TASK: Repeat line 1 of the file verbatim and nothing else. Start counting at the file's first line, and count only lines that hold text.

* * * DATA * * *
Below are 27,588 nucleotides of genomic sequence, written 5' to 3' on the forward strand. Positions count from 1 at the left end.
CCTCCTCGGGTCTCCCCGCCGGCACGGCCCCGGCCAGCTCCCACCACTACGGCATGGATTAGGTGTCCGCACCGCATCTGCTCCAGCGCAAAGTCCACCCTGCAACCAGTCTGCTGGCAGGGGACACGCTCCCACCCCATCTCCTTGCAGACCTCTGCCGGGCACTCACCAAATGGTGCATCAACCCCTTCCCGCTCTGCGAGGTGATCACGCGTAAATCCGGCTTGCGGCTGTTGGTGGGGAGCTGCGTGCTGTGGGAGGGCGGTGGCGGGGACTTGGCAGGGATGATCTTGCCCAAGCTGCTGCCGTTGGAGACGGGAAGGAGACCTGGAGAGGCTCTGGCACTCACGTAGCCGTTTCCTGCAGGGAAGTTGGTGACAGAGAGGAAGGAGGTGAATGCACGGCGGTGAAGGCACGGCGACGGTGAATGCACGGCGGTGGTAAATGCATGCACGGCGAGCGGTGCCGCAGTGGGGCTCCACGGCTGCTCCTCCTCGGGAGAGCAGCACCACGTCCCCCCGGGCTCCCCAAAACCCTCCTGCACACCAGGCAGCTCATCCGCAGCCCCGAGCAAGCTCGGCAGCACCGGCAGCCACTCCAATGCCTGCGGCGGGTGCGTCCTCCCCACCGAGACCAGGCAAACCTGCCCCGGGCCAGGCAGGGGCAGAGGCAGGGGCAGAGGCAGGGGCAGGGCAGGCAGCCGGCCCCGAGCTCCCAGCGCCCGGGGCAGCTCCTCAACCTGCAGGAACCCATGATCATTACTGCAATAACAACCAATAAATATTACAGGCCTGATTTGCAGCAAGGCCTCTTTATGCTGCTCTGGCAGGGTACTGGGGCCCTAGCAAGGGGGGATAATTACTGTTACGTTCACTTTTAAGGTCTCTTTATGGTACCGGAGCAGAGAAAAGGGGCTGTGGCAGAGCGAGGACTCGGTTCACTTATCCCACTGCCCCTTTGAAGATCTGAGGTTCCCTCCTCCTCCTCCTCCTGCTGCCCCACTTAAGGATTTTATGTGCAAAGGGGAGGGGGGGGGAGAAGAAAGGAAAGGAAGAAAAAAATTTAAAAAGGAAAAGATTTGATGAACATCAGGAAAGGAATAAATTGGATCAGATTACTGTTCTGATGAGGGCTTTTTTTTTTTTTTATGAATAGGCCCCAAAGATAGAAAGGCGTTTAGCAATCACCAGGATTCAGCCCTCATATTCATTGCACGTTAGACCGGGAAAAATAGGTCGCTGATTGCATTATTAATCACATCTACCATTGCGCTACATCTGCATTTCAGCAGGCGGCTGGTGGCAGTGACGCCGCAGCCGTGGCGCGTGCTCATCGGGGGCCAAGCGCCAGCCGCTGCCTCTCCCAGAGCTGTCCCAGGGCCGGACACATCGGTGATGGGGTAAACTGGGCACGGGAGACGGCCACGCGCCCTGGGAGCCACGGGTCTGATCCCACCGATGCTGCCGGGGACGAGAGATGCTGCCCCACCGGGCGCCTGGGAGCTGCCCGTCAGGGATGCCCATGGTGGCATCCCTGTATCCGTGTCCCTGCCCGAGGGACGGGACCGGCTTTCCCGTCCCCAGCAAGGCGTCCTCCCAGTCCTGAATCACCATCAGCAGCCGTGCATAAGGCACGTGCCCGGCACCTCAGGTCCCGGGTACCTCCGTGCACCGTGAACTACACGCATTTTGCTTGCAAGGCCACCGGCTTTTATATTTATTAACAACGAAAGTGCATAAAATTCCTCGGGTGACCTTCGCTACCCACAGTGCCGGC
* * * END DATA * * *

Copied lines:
Below are 27,588 nucleotides of genomic sequence, written 5' to 3' on the forward strand. Positions count from 1 at the left end.